A commissioned piece of jewellery desired, then it’s Bond Street; a suit of impeccable cut and style, then its Savile Row; and for those who are seeking traditional craftsmanship, the finest that British engineering can offer, then for motor cars it is Goodwood, the home of British motoring and Rolls-Royce’s new factory.

As royalty, the rich and the famous have always sought that personal service which gratifies their wishes Rolls-Royce has responded in extending the bespoke concept of their cars, exemplified in the seemingly endless choices offered in meeting the wishes of its clients.


Bond Street, Savile Row……..and Goodwood


“Bespoke” signifies that its cars are tailored, as a bespoke suit, to fit the needs of the individual, hand-made to order, to present a vehicle that is unique, luxurious in its accessorising, and still with the excellence of motor engineering synonymous with the Rolls-Royce name.  The excellence of that bespoke service means that Rolls-Royce is flourishing.


Bond Street, Savile Row……..and Goodwood

Bond Street, Savile Row……..and Goodwood

Bond Street, Savile Row……..and Goodwood

The Rolls-Royce Phantom Drophead Coupé

Innovation and Design


Bond Street, Savile Row……..and Goodwood

Bond Street, Savile Row……..and Goodwood

Bond Street, Savile Row……..and Goodwood


Launched at the Detroit Motor Show in 2006 the Rolls-Royce Phantom Drophead Coupé is unmistakably Rolls-Royce in its lines and styling, staying with tradition but there are subtle changes.  The Phantom name is familiar but the Drophead Coupé is not a mere adaptation, a conversion of an existing model to a convertible. Echoes there may be of its precursor but this is a convertible re-thought. It maintains its graceful lines with hood up or stowed.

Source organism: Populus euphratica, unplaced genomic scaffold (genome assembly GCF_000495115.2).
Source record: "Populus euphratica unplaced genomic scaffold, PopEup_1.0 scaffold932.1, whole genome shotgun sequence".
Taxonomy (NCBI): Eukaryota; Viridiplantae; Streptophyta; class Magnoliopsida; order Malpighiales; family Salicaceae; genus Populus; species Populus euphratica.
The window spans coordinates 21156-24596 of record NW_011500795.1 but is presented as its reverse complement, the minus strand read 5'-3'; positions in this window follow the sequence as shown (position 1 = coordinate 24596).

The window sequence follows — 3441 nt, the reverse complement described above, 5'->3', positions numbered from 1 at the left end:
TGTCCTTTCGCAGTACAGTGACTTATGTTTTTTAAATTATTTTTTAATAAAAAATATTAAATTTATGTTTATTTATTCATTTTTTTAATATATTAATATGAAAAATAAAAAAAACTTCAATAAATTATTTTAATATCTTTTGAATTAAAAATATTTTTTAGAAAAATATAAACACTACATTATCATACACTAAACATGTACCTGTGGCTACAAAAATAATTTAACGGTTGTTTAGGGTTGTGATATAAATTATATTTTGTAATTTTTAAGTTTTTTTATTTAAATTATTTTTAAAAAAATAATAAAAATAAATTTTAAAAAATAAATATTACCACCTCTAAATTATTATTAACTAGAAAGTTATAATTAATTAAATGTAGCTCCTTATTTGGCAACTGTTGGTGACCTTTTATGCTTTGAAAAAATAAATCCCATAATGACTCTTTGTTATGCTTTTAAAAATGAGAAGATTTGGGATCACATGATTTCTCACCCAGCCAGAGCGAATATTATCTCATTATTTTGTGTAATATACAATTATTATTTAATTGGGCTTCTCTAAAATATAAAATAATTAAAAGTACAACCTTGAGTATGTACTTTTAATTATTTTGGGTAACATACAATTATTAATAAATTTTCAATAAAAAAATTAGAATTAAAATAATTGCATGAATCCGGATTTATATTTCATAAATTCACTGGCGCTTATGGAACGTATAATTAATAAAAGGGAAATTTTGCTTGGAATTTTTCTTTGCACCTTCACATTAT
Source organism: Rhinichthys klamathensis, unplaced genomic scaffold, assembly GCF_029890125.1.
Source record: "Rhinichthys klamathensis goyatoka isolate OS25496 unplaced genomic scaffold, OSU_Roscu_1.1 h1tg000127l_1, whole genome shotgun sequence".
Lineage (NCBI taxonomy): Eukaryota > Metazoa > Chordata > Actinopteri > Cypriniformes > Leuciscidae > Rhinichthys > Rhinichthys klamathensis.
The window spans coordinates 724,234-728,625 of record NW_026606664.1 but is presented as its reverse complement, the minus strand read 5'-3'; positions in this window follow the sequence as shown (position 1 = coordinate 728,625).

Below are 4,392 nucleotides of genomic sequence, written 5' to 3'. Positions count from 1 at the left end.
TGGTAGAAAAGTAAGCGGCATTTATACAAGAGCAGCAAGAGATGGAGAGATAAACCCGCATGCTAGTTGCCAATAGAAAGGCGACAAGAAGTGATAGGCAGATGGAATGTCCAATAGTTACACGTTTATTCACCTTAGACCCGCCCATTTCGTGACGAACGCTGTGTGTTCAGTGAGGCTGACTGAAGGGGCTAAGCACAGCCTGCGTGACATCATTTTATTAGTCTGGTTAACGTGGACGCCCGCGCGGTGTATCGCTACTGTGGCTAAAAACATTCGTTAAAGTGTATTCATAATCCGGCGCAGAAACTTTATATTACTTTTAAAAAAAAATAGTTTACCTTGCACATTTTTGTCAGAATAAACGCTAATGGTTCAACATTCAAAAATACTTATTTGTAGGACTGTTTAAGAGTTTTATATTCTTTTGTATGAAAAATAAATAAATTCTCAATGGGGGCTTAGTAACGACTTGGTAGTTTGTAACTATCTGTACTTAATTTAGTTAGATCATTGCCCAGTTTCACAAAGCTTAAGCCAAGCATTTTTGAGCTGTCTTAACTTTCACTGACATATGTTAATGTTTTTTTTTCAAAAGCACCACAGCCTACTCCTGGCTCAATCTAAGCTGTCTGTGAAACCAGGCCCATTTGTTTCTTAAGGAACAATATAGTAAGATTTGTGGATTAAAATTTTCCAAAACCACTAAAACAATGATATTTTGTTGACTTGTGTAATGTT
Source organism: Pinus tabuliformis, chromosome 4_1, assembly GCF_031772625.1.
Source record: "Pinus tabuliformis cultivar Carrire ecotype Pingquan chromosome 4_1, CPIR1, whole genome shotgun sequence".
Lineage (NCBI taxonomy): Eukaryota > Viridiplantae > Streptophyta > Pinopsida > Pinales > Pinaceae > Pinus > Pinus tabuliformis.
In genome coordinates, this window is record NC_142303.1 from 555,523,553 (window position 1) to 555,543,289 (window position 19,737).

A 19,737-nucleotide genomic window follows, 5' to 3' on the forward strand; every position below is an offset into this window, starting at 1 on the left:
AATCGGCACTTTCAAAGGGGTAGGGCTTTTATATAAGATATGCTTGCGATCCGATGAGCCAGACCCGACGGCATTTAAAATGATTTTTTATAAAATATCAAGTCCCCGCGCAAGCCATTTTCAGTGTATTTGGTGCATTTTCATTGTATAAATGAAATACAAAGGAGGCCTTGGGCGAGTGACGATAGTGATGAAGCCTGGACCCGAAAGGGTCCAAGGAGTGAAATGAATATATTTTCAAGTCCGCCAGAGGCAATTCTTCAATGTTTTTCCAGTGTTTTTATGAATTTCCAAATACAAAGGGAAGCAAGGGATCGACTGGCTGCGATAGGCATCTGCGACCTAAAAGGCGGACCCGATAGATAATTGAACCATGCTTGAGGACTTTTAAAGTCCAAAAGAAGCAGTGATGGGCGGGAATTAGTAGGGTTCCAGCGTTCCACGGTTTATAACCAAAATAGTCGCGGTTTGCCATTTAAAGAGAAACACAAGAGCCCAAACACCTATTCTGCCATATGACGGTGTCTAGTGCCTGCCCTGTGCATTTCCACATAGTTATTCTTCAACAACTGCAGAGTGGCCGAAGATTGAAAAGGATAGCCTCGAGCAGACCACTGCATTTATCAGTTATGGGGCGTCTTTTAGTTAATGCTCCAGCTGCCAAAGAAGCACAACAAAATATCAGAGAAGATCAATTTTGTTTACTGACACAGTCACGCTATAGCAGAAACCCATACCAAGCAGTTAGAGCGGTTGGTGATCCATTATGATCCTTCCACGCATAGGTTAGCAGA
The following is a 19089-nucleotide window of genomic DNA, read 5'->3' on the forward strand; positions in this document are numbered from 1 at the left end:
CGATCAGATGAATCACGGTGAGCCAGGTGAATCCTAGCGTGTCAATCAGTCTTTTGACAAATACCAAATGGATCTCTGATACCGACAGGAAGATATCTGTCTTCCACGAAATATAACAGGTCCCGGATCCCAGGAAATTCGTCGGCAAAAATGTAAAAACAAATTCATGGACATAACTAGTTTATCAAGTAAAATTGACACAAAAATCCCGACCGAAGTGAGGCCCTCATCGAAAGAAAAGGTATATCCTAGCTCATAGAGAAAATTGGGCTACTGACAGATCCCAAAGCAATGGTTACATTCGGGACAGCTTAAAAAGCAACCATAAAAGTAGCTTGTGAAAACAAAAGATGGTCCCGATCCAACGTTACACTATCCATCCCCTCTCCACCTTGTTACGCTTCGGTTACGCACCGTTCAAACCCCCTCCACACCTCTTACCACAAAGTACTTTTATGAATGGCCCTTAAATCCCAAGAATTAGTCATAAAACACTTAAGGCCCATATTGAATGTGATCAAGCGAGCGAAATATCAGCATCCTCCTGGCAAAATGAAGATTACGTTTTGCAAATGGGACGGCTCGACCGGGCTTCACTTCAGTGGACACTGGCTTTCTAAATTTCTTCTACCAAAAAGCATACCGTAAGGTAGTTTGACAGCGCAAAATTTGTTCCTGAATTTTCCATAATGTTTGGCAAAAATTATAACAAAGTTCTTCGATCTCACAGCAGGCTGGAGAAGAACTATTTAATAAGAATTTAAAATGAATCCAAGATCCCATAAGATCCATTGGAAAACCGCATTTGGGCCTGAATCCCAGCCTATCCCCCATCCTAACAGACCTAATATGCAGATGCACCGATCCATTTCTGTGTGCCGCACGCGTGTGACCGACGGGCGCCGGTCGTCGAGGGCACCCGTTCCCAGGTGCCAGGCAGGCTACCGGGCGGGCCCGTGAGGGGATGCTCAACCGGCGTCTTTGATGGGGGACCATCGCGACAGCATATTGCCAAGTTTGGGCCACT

The long bonnet and larger wheels remain but it has a shorter body and yet retains simplicity of line, elegant and flowing. Being shorter adds to its agility.  Self-levelling air struts facilitate precision driving especially when cornering whilst the front wishbone suspension allows for a smooth ride.

Two door, it seats four with the interior design maximising the accommodation and affording ample rear leg room. The coach doors facilitate getting in and out as well as allowing for the construction of the A-pillar to be unbroken, adding strength and rigidity.

Unique to the car is the picnic boot, again recalling the days of open-topped roadsters and wayside picnics.  But it offers more, ease of access for luggage and two outdoor seats capable of accommodating two adults, spacious when the hood is up or down.

The aluminium front wings have been moulded by being heated to the critical temperature and then, sucked down over a mould, giving a wonderful smoothness of line, a process unique to the Rolls Royce Drophead Coupé. The grille has been redesigned, angled, to please the eye.

The all-aluminium spaceframe is light and hand-welded, adapted to the needs of open-topped motoring, reducing weight but promoting rigidity and strength. Torsional rigidity is vital to minimise the scuttle shake associated with most convertible cars and to help maintain the car’s dynamic composure.

The finest of materials, nature and craftsmanship respected

Natural materials are used wherever possible; wood, leather, chrome, brushed steel.  It is innovative and challenging in its design, particularly of the interior, reminiscent of pre-war cars which used wood in their design. The interior decking draws upon the grace of the J-class racing yachts of the 1930s. It also brings to mind the 1924 Rolls-Royce Boattail in its use of wood in the build and nautical influence. Goodwood’s proximity to Southampton is not lost in the design.


Bond Street, Savile Row……..and Goodwood


Luxurious, sumptuous, the superlatives required are unending in considering each detail. Materials are selected for quality and to fulfil a particular function.

Practicality is not ignored.  The all-weather surfaces of the interior are designed to cope with rain, from the smooth surfaces of the seats which can be easily wiped, to the sisal mats.